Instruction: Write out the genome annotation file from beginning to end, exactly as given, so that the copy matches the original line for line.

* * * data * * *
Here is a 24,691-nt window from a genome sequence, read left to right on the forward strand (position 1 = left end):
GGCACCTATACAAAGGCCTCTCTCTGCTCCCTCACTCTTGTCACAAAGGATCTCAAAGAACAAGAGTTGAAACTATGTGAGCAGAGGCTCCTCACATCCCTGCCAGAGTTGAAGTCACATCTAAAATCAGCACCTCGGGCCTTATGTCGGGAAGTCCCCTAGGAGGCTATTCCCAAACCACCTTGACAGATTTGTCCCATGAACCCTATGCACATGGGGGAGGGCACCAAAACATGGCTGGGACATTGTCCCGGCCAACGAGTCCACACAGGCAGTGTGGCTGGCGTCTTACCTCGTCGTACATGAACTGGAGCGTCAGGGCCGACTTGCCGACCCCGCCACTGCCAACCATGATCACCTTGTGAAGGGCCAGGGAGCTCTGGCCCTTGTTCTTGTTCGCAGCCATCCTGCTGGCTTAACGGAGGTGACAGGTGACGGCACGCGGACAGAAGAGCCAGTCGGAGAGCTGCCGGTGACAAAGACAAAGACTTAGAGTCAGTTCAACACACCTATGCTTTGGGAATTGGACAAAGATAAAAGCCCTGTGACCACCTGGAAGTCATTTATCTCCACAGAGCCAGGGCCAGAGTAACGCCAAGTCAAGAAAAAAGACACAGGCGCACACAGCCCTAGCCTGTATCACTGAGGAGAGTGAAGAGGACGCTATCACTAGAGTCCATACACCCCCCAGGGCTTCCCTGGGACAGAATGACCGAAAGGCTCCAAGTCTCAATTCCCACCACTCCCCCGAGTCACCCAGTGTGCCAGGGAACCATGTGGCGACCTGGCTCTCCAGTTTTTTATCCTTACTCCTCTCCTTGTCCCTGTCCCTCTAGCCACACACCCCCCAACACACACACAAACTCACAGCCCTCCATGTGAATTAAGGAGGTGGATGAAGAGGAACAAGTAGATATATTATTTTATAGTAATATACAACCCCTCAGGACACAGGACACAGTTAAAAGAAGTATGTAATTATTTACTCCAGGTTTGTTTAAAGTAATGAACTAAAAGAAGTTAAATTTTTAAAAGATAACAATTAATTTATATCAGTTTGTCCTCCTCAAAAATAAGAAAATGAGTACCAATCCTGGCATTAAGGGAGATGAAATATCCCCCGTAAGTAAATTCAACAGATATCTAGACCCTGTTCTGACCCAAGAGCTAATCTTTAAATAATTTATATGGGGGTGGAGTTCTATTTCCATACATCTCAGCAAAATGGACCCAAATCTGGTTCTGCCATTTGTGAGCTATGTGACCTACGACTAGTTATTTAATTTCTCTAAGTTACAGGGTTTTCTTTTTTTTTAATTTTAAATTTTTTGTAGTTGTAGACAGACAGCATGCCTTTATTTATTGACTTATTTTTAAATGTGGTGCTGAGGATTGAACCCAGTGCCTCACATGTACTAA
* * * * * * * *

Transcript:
Here is a 24,691-nt window from a genome sequence, read left to right on the forward strand (position 1 = left end):
GGCACCTATACAAAGGCCTCTCTCTGCTCCCTCACTCTTGTCACAAAGGATCTCAAAGAACAAGAGTTGAAACTATGTGAGCAGAGGCTCCTCACATCCCTGCCAGAGTTGAAGTCACATCTAAAATCAGCACCTCGGGCCTTATGTCGGGAAGTCCCCTAGGAGGCTATTCCCAAACCACCTTGACAGATTTGTCCCATGAACCCTATGCACATGGGGGAGGGCACCAAAACATGGCTGGGACATTGTCCCGGCCAACGAGTCCACACAGGCAGTGTGGCTGGCGTCTTACCTCGTCGTACATGAACTGGAGCGTCAGGGCCGACTTGCCGACCCCGCCACTGCCAACCATGATCACCTTGTGAAGGGCCAGGGAGCTCTGGCCCTTGTTCTTGTTCGCAGCCATCCTGCTGGCTTAACGGAGGTGACAGGTGACGGCACGCGGACAGAAGAGCCAGTCGGAGAGCTGCCGGTGACAAAGACAAAGACTTAGAGTCAGTTCAACACACCTATGCTTTGGGAATTGGACAAAGATAAAAGCCCTGTGACCACCTGGAAGTCATTTATCTCCACAGAGCCAGGGCCAGAGTAACGCCAAGTCAAGAAAAAAGACACAGGCGCACACAGCCCTAGCCTGTATCACTGAGGAGAGTGAAGAGGACGCTATCACTAGAGTCCATACACCCCCCAGGGCTTCCCTGGGACAGAATGACCGAAAGGCTCCAAGTCTCAATTCCCACCACTCCCCCGAGTCACCCAGTGTGCCAGGGAACCATGTGGCGACCTGGCTCTCCAGTTTTTTATCCTTACTCCTCTCCTTGTCCCTGTCCCTCTAGCCACACACCCCCCAACACACACACAAACTCACAGCCCTCCATGTGAATTAAGGAGGTGGATGAAGAGGAACAAGTAGATATATTATTTTATAGTAATATACAACCCCTCAGGACACAGGACACAGTTAAAAGAAGTATGTAATTATTTACTCCAGGTTTGTTTAAAGTAATGAACTAAAAGAAGTTAAATTTTTAAAAGATAACAATTAATTTATATCAGTTTGTCCTCCTCAAAAATAAGAAAATGAGTACCAATCCTGGCATTAAGGGAGATGAAATATCCCCCGTAAGTAAATTCAACAGATATCTAGACCCTGTTCTGACCCAAGAGCTAATCTTTAAATAATTTATATGGGGGTGGAGTTCTATTTCCATACATCTCAGCAAAATGGACCCAAATCTGGTTCTGCCATTTGTGAGCTATGTGACCTACGACTAGTTATTTAATTTCTCTAAGTTACAGGGTTTTCTTTTTTTTTAATTTTAAATTTTTTGTAGTTGTAGACAGACAGCATGCCTTTATTTATTGACTTATTTTTAAATGTGGTGCTGAGGATTGAACCCAGTGCCTCACATGTACTAA